Standing on Chung-hsiao East Road, section 4, and looking toward the east, the first thing that strikes one is the endless, plodding cars. Then it's the sea of people and vendors in the arcades. Even if the weather is nice, you are sometimes in smog so thick that it's like being in the fog, and visibility is minimum: all you can see are the buildings covered with a confused patchwork of signs. Have you wondered, how did Taipei get so crowded?

After taking office, Mayor Wu Po-hsiung's most important task was straightening out the traffic situation, and actions to make the arcades passable have recently begun. In an interview with Sinorama, Mayor Wu reemphasized his wholehearted commitment. What is he going to do?

Aside from traffic bottlenecks and arcade vendors, will the signs that cover Taipei ever see a better day?

Taipei: What's the Big Attraction?

Do you complain about Taipei being too crowded?

What happens when you put one sixth of the population in 0.75% of the area?

Have you ever thought: how have we reached this state? There is one fatalistic theory. For now, let's listen to it. . . .


Some people believe that even when most of Taipei was still deserted and weed-infested 100 years ago, its current crowded condition was being predestined.

Taipei is like many cities in Taiwan. Early on it was where immigrant tribes made their home. Around the time of the Sung dynasty (960-1279), a group of aborigines settled here. Chinese began opening up the area at the end of the Ming dynasty (1368-1644). But compared to the development of Tainan and Lukang, Taiwan's two big cities, Taipei's development was late. The Sino-Japanese war broke out in 1895 an Taiwan became a Japanese colony and Taipei became the seat of the Japanese colonial governor.

Development after this was not controlled by the people of Taipei, points out Hsieh You-wen, professor of political science at Chinese Cultural University. While two-thirds of the city area was still empty, the Japanese military came to the city and began development on the imperialist model. Shortly after retrocession in 1945 came the movement of the government to Taipei, which became the provisional capital of the ROC At once it became a center of political, economic, and military affairs.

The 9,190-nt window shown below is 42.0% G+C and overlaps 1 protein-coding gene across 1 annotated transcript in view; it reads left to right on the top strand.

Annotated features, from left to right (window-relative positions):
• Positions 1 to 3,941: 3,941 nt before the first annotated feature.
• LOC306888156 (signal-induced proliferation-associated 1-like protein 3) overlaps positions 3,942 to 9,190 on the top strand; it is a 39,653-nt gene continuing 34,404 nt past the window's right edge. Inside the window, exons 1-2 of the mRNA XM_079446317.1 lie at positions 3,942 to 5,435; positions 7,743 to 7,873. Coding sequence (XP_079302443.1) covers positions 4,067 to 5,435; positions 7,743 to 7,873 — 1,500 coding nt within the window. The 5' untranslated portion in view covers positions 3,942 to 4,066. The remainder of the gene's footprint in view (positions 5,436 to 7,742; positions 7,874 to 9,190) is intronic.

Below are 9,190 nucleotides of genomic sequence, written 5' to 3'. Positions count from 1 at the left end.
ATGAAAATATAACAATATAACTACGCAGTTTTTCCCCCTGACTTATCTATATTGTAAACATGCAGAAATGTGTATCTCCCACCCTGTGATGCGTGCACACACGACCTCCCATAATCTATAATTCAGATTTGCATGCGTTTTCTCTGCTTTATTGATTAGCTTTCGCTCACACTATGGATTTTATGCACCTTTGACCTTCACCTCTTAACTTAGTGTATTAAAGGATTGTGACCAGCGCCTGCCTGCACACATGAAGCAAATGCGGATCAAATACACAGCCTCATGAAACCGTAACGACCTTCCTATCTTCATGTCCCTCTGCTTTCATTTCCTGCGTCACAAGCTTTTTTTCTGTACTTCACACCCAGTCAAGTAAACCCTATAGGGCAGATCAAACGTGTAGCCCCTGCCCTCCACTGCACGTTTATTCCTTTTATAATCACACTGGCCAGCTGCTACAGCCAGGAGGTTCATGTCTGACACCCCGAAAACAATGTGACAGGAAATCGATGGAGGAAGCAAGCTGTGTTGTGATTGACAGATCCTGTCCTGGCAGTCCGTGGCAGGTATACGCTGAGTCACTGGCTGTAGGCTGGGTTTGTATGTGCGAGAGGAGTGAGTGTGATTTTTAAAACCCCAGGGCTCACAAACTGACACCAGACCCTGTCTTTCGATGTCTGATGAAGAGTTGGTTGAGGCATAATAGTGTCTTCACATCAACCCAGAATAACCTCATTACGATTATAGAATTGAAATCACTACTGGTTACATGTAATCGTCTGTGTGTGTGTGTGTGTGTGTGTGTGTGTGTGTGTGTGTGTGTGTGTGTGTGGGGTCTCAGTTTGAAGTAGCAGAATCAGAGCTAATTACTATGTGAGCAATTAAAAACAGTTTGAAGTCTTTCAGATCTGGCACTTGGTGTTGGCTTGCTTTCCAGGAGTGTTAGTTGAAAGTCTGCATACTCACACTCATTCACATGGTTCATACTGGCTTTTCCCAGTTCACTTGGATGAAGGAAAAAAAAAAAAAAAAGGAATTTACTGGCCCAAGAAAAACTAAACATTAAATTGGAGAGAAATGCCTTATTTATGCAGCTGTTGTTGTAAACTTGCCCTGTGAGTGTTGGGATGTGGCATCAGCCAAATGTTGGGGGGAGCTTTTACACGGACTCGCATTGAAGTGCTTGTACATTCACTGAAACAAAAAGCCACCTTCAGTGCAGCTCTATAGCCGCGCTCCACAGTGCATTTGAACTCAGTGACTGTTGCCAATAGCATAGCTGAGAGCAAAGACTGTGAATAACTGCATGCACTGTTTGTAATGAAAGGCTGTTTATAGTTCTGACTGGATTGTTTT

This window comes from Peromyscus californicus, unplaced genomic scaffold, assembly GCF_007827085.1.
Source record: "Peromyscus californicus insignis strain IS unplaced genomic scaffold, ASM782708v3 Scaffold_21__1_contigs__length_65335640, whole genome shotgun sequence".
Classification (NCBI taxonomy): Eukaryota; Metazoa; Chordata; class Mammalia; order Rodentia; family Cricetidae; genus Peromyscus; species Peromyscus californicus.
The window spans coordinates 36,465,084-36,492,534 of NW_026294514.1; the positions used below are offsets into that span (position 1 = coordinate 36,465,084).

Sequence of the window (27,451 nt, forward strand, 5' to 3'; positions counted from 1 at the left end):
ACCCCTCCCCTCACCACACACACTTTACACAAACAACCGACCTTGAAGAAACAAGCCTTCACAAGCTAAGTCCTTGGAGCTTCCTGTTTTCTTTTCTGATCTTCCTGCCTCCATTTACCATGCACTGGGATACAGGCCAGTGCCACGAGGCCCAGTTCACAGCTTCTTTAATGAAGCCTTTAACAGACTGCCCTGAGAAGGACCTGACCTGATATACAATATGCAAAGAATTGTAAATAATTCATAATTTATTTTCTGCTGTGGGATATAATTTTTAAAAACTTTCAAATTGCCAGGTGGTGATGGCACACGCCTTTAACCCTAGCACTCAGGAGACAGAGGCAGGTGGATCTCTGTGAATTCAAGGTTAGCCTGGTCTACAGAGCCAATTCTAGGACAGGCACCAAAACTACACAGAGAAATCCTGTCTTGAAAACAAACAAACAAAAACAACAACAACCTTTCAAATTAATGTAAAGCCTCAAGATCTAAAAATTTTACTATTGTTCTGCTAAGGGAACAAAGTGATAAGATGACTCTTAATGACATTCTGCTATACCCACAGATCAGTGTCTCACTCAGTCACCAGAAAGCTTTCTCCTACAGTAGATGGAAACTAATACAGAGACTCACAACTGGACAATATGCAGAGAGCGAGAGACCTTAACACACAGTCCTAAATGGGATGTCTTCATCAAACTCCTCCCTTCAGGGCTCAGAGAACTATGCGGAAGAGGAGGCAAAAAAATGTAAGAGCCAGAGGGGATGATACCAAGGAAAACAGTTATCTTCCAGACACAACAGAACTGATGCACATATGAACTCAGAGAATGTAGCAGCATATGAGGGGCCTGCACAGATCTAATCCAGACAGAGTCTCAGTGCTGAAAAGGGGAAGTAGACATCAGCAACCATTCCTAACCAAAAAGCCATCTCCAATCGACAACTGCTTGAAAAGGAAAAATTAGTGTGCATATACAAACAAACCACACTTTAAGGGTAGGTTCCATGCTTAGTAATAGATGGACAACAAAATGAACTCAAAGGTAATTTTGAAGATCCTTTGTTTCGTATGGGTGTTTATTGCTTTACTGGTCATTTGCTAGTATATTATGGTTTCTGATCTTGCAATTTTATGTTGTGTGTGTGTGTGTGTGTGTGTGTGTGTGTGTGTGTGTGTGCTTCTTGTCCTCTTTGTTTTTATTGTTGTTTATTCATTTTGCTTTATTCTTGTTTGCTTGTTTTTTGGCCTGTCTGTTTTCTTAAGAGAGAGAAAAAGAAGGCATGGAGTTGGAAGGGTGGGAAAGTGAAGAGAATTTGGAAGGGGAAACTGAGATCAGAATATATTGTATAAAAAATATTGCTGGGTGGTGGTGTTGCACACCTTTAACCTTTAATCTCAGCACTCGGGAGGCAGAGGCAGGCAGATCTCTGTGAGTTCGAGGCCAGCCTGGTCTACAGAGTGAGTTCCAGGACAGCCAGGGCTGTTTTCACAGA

Hsieh You-wen points out, the basic plan for Taipei was made under the Japanese in 1933. But their projected population was only 600,000, about one fifth of today's. Statistics of the Taipei City Government reveal that in 1968, when the city became a special municipality directly under the central government, the population was 1.6 million. In 1974 it surpassed 2 million, and is now almost three million. The population has increased an average of 2.78% (or about 60,000 persons) every year for the past twenty years.

Last December the Economist magazine of Britain did a survey of forty cities world wide. Taipei ranked 11th in rate of population growth from 1967-1987. In Asia, it was surpassed only by Kaohsiung, Sydney, and Perth. It far outpaced Jakarta, Tokyo, and Singapore.

In terms of population structure, migrants make up the bulk. According to household registration data, in-migrants have always exceeded out-migrants. Those born elsewhere make up 1.8 million residents, or two-thirds.

Several public opinion surveys reveal some points that deserve attention. Last July, the city conducted a survey of opinion trends about city government. The results indicate that: with regard to degree of concern about city government, "slightly interested" and "don't care" came to a total of 48%. Asked to compare now with one year ago, "the same" and "not certain" totalled 53%. Asked what they think the situation will be in a year, "the same" and "not certain" passed 60%.

And as for why people live in Taipei? And what is their vision of an ideal Taipei? The city government conducted surveys in 1984 and last year respectively. The results are included in the accompanying table. The first study indicates that, among the population which has moved to Taipei, most of the advantages of Taipei involve material incentives. The priorities of public order, traffic, and environment in the latter survey reflect the areas of concern to Taipei residents.

Some people see the process of urban development as a microcosm of the development of civilization. The rise in population spurs economic development, creating wealth, and leading to an accumulation of knowledge. But it also creates problems which are hard for the wisdom of mankind to resolve.

Looking at the financial records for Taipei city, one can discover, the wealth of Taipei residents has made a tremendous leap. In 1968, income for the year was only NT$2.2 billion. Four years later, it had doubled to NT$4.6 billion. Four years later it was NT$11.3 billion, and last year came to NT$67.5 billion, 3.5 times that for Kaohsiung, Taiwan's number two city.